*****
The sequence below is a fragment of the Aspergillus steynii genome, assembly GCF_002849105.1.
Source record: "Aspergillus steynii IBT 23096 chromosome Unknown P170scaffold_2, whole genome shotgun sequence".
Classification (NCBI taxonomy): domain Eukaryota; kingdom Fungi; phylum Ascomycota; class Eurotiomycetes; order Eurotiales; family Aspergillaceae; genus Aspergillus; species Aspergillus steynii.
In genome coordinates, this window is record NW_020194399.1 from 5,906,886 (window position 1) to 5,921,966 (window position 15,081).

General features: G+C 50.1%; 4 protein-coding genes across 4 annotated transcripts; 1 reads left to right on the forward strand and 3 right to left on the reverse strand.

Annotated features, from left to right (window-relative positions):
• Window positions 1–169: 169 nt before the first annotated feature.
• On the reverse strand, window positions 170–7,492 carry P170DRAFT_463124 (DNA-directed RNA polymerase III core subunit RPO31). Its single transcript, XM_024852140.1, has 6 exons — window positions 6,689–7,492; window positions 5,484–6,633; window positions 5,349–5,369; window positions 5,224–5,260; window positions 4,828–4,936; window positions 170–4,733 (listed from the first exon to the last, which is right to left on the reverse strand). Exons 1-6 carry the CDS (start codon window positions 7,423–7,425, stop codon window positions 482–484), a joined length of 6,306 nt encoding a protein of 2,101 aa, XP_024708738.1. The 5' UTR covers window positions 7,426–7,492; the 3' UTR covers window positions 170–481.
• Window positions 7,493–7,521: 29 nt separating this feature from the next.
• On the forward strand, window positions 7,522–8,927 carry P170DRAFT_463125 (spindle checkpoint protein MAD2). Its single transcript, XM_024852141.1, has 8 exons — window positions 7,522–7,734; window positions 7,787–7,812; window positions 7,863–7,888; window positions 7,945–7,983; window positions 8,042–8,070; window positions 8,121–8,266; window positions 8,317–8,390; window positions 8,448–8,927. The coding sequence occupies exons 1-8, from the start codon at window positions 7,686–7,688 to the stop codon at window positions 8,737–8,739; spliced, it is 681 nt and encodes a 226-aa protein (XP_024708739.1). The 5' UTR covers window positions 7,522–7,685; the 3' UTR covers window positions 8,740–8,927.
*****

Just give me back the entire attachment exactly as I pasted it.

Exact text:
The sequence below is a fragment of the Aspergillus steynii genome, assembly GCF_002849105.1.
Source record: "Aspergillus steynii IBT 23096 chromosome Unknown P170scaffold_2, whole genome shotgun sequence".
Classification (NCBI taxonomy): domain Eukaryota; kingdom Fungi; phylum Ascomycota; class Eurotiomycetes; order Eurotiales; family Aspergillaceae; genus Aspergillus; species Aspergillus steynii.
In genome coordinates, this window is record NW_020194399.1 from 5,906,886 (window position 1) to 5,921,966 (window position 15,081).

General features: G+C 50.1%; 4 protein-coding genes across 4 annotated transcripts; 1 reads left to right on the forward strand and 3 right to left on the reverse strand.

Annotated features, from left to right (window-relative positions):
• Window positions 1–169: 169 nt before the first annotated feature.
• On the reverse strand, window positions 170–7,492 carry P170DRAFT_463124 (DNA-directed RNA polymerase III core subunit RPO31). Its single transcript, XM_024852140.1, has 6 exons — window positions 6,689–7,492; window positions 5,484–6,633; window positions 5,349–5,369; window positions 5,224–5,260; window positions 4,828–4,936; window positions 170–4,733 (listed from the first exon to the last, which is right to left on the reverse strand). Exons 1-6 carry the CDS (start codon window positions 7,423–7,425, stop codon window positions 482–484), a joined length of 6,306 nt encoding a protein of 2,101 aa, XP_024708738.1. The 5' UTR covers window positions 7,426–7,492; the 3' UTR covers window positions 170–481.
• Window positions 7,493–7,521: 29 nt separating this feature from the next.
• On the forward strand, window positions 7,522–8,927 carry P170DRAFT_463125 (spindle checkpoint protein MAD2). Its single transcript, XM_024852141.1, has 8 exons — window positions 7,522–7,734; window positions 7,787–7,812; window positions 7,863–7,888; window positions 7,945–7,983; window positions 8,042–8,070; window positions 8,121–8,266; window positions 8,317–8,390; window positions 8,448–8,927. The coding sequence occupies exons 1-8, from the start codon at window positions 7,686–7,688 to the stop codon at window positions 8,737–8,739; spliced, it is 681 nt and encodes a 226-aa protein (XP_024708739.1). The 5' UTR covers window positions 7,522–7,685; the 3' UTR covers window positions 8,740–8,927.